After fierce fighting, German troops captured Kemmel Hill during their Spring offensive in April 1918. The Germans where not the first, nor the last, to realise the military importance of this dominating landmark. From the period of the pre-Roman Celts until the end of the Cold War, the hill has hosted a number of military functions.
In the early fifties, the Belgian Forces installed a large underground bunker on the slope of the hill. If hostilities had broken out the bunker would have served as a command and control headquarters, co-ordinating military forces over Belgium and surrounding areas. The secrecy surrounding this bunker was only lifted in 2009, when it opened to the public as a museum showing the role of the Belgium Forces in the Cold War. Since then the site can be visited on a restricted number of days each week.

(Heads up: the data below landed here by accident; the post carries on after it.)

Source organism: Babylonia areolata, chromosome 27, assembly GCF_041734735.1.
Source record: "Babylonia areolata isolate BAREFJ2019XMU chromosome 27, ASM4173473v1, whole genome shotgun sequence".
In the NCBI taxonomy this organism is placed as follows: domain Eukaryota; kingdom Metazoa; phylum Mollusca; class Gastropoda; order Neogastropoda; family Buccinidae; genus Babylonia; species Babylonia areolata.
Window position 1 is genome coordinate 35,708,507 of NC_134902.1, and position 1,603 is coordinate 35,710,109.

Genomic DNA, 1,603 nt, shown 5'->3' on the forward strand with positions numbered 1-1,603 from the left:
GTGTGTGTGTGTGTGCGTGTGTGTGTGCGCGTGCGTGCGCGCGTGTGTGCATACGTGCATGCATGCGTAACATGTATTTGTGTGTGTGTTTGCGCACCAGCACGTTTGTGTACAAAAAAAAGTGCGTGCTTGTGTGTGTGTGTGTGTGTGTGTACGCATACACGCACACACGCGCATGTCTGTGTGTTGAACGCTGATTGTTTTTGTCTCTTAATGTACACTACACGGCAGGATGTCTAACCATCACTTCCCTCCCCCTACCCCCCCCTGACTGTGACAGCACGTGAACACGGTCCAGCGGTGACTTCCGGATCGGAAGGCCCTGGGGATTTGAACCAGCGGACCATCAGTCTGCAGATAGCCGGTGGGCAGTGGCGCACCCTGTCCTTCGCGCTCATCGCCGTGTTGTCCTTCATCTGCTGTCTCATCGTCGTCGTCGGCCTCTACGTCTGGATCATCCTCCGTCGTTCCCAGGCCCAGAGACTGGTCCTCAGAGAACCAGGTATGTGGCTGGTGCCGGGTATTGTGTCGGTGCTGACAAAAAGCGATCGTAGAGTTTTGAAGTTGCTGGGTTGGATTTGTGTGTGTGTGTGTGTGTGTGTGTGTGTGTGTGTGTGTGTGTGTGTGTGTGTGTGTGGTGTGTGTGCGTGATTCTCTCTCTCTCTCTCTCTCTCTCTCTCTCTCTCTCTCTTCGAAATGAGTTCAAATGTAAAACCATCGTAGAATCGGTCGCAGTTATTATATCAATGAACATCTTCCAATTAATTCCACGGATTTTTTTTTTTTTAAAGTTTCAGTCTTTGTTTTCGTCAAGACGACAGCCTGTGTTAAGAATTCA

Erwin, the principal guide of our company, is one of the very few Kemmel Bunker guides with a military background, as he served as a regular soldier with the Belgian Army of the Rhine during the Cold War. This offers the unique benefit of going on a tour with someone who will give you first hand information on the subject.
For groups, a visit to this site is subject to pre- booking. Visiting days are Tuesday, Thursday (only schools) and Saturday.